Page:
There will be a maths lesson Monday to Thursday that teaches, practises and embeds particular areas of mathematics for an hour and 5 minutes. Teachers are encouraged not to race through areas of learning but instead ensure children have an understanding of the area before moving on. Each lesson starts with a 5 to 10 minute daily practise which revisits previous learning. On a Friday morning there will be a 45-minute arithmetic lesson. For KS1 and years 3 and 4 this lesson will focus on number recall and improving the speed of mental calculations. For years 5 and 6 this will be arithmetic based questions, again to help improve each child’s speed and confidence. This had a positive impact on the last 2 year’s Year 6 and the arithmetic test scores were much improved. In September 2020, Year 6 will have their arithmetic lesson on a Monday.

From Year 2 onwards there will be four focussed reading lessons a week which will be text based work. This will be an opportunity for pupils to become immersed in a text, to foster a love of reading through reading aloud and delving deeper into the reading material.

Class texts will be chosen carefully to match class learning and engage pupils in literature and language. Sometimes these texts will be the same as the class book in the English Writing lesson. Texts will embed children’s knowledge but also challenge them in terms of language acquisition and promote a literary language rich environment in the classroom.

Although reading results improved significantly in recent years, it is still one of the key priorities of the school. To help with this the school has introduced the Read, Write inc phonic programme to the Foundation Stage and Key Stage 1. This forms the basis of the English lesson in EYFS and KS1 for up to an hour, four days a week. Children in Year 2 should make rapid progress and complete the RWI programme then move onto English lessons which use a class text to inspire writing opportunities.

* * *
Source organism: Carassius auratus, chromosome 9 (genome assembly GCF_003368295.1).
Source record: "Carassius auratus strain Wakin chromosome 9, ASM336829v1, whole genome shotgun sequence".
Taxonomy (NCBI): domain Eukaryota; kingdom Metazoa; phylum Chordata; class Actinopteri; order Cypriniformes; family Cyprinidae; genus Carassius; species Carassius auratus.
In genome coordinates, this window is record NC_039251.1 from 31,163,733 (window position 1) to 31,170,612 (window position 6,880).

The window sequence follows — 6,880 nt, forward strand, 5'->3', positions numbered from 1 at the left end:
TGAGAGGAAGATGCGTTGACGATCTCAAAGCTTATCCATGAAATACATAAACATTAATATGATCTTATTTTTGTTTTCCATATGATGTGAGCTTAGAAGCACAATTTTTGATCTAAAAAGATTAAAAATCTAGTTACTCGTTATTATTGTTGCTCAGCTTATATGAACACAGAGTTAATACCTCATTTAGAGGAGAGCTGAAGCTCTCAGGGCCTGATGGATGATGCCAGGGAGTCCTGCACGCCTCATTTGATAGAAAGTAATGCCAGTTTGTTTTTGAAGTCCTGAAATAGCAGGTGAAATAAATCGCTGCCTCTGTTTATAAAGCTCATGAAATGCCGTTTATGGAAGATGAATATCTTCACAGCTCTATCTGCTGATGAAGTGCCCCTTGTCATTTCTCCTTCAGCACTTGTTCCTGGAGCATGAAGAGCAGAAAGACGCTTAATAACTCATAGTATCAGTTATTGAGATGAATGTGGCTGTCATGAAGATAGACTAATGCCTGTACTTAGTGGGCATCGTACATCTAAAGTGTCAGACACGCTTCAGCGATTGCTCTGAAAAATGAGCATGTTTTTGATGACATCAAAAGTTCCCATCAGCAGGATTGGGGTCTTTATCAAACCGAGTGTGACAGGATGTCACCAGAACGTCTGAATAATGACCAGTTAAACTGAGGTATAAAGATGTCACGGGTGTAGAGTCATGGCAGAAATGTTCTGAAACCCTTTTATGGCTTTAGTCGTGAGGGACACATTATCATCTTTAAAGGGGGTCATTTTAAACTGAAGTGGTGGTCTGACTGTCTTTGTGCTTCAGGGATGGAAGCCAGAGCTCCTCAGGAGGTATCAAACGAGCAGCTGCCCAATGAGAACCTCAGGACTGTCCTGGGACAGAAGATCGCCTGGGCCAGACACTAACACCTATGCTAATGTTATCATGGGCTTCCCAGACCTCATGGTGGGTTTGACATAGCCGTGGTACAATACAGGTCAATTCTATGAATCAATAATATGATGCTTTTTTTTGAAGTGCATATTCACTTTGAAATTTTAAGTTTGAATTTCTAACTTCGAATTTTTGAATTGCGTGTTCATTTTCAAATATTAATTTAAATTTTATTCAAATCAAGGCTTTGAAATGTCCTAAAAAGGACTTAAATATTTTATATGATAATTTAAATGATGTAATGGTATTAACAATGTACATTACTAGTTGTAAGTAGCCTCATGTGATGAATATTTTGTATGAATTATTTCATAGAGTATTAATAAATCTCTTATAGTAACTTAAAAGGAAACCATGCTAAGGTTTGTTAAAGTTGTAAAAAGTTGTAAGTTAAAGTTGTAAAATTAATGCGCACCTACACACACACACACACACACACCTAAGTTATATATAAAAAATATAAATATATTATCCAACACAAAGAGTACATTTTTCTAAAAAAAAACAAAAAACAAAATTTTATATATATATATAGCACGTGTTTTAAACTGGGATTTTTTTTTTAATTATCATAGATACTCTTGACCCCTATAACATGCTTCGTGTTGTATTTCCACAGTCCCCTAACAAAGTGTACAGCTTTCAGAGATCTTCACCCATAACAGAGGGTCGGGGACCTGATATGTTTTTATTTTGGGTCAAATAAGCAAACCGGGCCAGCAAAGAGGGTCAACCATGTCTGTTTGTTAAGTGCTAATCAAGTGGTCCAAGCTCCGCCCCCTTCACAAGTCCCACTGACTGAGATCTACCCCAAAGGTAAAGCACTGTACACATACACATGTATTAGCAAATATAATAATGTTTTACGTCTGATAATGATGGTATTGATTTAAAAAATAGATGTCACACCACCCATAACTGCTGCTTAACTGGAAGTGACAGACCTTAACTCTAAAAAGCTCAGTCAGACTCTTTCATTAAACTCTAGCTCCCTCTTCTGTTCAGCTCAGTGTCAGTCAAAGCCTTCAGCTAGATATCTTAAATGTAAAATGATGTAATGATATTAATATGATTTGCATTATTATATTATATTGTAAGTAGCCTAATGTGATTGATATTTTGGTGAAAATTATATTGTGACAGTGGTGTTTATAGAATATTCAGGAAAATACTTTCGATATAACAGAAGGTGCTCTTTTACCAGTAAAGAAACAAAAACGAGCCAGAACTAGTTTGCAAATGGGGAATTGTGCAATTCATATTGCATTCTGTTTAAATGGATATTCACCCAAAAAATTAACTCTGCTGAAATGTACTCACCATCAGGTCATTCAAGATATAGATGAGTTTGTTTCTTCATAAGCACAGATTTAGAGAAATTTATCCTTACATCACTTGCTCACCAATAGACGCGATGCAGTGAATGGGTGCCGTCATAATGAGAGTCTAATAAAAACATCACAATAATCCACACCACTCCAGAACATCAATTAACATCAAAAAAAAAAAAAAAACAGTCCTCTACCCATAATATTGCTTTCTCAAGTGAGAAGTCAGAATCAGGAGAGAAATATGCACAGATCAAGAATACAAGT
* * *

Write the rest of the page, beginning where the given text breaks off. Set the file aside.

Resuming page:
In Key Stage 2, there is an expectation for every child to be heard read in school at least once a week (with vulnerable children to be heard even more) and incentives to read at home regularly including dojos and Buster’s book club. In EYFS and KS1 children will be regularly immersed in favourite and classic children’s picture books, through story times and be heard read at least 3 times a week.

There are 4 twenty-five minute slots for Spelling, Grammar and Punctuation lessons in Key Stage 2 a week. With grammar and punctuation teaching happening in the writing lessons as well, this is an opportunity to consolidate what has already been taught but most of the lessons will be spelling based with a new approach to spelling being designed for Key Stage 2 by the English team which will start by term 2.

In recent years, writing in English books across the school were becoming a strength but we now need to see high quality writing in all subject areas. To support this, both Science and RE have been moved to a Friday morning. This will be on a Monday for Year 6 from September 2020. RE and Science, despite not being subjects that children have to undertake statutory testing for, are key subjects that should hold the same importance and have the same high outcomes as English and Maths. The Science areas of learning are planned out by the Science subject leader and are linked to the national curriculum. Wherever possible links will be made between Science and the class’ general topic to broaden and deepen understanding.

Every afternoon will start with five minutes of Mindfulness. This will give children an opportunity to manage their thoughts and pause, reflect and be present in the moment. They will be guided by their class teacher. This mindfulness approach is designed to feed into lessons where children are reflective and open and can approach the curriculum with broadmindedness and a natural curiosity for new experiences.

We aim for the children to be inspired through creative and practical approaches to learning, which not only embed knowledge and skills but gives children the opportunity to develop as an individual and celebrate a diverse range of talents.

Geography, History, Art and DT and Music will become part of our ‘Topic’ lessons and link to this immersive style of learning. These curriculum areas will form a sequence of lessons building on knowledge and acquiring new skills rather than distinct unconnected subjects. However, we do recognise that on occasion there will need to be stand-alone lessons to develop an area. We allow our teachers to develop this according to the needs of their pupils.

2020/21 Topic titles

Rabbits – Magical Me! Tell Me A Story; Amazing Animals; Ready, Steady, Sow; Brilliant Bugs; Under The Sea.

Squirrels – Once Upon A Time; Heroes and Villains; Land Ahoy; My Secret Garden; Mad about Mini beasts; Home Sweet Home.

Foxes – Globetrotters; Stone Age; Going Wild; Romans; Once Upon a Time; Community Living.

Badgers – Changes; Full Moon (Space); What’s Mine Is Yours (Refugees and Migration); We’ll Meet Again (World War II); Creature Features (Evolution); Community Living.

Owls – World War 1; World War 2; Creature Features (evolution); What’s mine is yours (migration); Full Moon (Space); Community Living.

The remaining afternoon sessions will used to teach P.E., French in KS2 and PSHE.